The Supreme Court of Canada has concluded that a workplace policy which provides for random alcohol testing is not justified when there is an absence of evidence of an existing problem with alcohol use in the workplace, even where the workplace is considered inherently dangerous.
In doing so, the Supreme Court overturned the New Brunswick Court of Appeal’s decision that had concluded that an employer can implement a policy for mandatory random alcohol testing so long as (1) the workplace is “inherently dangerous”, and (2) the policy only applies to individuals in safety sensitive positions.
In February of 2006, Irving Pulp & Paper Mill (“Irving”) had implemented a random alcohol testing policy whereby 10% of workers who held safety sensitive positions were to be randomly selected for breathalyzer testing over the course of a year. If the test was positive, the offending worker would receive immediate disciplinary action, and likely dismissal. A refusal to take the breathalyzer test also warranted immediate dismissal.
Although there was no dispute that the workplace was a dangerous one, the Supreme Court determined that the simple fact that a workplace might be “highly safety sensitive” or “inherently dangerous” did not, in and of itself, justify the implementation of a random alcohol testing policy.
Rather, focusing on the notion that a unilateral management policy must be reasonable and proportionate, the Supreme Court noted that Irving had 8 documented incidents of alcohol consumption or impairment at the workplace over a 15 year period, none of which had led to an accident, injury or near miss. When balancing this evidence against the privacy and dignity rights of individual workers, the Supreme Court concluded that the employer had failed to demonstrate a sufficient workplace problem or requisite safety concern which would warrant such an infringement on individual workers.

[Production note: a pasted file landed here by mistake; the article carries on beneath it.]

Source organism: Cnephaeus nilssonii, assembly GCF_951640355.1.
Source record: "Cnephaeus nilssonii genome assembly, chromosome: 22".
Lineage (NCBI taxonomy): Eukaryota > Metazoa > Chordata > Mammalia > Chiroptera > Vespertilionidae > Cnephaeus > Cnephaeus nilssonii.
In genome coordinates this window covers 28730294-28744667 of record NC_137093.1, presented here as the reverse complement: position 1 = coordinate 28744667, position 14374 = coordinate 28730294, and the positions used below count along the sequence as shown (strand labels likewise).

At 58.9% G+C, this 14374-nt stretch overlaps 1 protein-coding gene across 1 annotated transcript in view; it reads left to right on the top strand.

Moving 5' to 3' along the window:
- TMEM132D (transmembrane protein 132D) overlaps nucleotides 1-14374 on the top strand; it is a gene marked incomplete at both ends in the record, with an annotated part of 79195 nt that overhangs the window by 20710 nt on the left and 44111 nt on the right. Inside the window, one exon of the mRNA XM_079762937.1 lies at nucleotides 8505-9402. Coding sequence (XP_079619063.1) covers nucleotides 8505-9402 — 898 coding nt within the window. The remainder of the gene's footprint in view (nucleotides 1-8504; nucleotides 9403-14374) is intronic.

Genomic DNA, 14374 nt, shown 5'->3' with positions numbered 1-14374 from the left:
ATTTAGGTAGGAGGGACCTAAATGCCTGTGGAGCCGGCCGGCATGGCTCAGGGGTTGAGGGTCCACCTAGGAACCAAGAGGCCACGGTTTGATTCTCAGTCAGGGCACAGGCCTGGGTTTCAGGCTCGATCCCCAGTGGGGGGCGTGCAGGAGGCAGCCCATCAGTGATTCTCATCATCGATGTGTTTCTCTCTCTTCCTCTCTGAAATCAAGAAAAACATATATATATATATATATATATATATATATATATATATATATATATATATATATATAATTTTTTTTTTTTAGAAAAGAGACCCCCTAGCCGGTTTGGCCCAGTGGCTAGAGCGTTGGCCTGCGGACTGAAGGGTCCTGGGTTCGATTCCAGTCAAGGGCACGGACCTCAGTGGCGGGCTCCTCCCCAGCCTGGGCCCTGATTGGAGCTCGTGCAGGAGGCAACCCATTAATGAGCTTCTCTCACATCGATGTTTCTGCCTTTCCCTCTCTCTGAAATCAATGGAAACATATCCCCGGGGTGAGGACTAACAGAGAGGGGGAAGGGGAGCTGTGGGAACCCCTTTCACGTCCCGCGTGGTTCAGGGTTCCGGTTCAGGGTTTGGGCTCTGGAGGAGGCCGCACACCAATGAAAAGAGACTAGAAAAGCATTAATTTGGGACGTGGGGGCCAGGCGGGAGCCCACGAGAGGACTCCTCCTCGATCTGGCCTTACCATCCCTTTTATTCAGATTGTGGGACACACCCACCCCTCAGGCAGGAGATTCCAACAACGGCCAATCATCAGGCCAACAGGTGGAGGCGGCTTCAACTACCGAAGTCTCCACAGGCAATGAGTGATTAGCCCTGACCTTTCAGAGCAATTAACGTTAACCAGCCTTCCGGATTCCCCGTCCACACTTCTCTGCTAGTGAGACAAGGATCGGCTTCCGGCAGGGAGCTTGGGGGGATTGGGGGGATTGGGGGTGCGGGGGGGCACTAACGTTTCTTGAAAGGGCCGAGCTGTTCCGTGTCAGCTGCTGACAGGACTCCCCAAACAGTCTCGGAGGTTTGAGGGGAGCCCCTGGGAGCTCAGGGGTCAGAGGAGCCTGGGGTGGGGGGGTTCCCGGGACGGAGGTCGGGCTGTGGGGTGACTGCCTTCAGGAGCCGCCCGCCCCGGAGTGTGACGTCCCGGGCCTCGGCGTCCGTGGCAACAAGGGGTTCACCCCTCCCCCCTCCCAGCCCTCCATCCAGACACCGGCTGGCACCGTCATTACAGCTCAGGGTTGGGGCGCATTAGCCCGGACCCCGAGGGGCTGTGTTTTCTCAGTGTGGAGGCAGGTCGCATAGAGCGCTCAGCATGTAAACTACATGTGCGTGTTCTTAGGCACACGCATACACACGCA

As such, the Court noted that the dangerousness of the workplace is only one factor to consider in assessing whether it is justifiable to implement a random alcohol testing policy. An employer must also have evidence of enhanced safety risks, such as evidence of a general problem with substance abuse in the workplace.
The Court also commented that while an employer is always free to negotiate drug and alcohol testing policies, instead of attempting to implement them unilaterally, such an “extraordinary incursion” into the rights of employees must be negotiated expressly and clearly.
Perhaps most importantly, the Court did not state that an employer can never impose random testing in a dangerous workplace. Random testing may be justified if it represents a proportionate response in light of both legitimate safety concerns and privacy interests.
For more information on the extent to which drug and alcohol testing may be allowed in your workplace, or for any other questions relating to workplace law, please do not hesitate to contact a Mathew Dinsdale lawyer.
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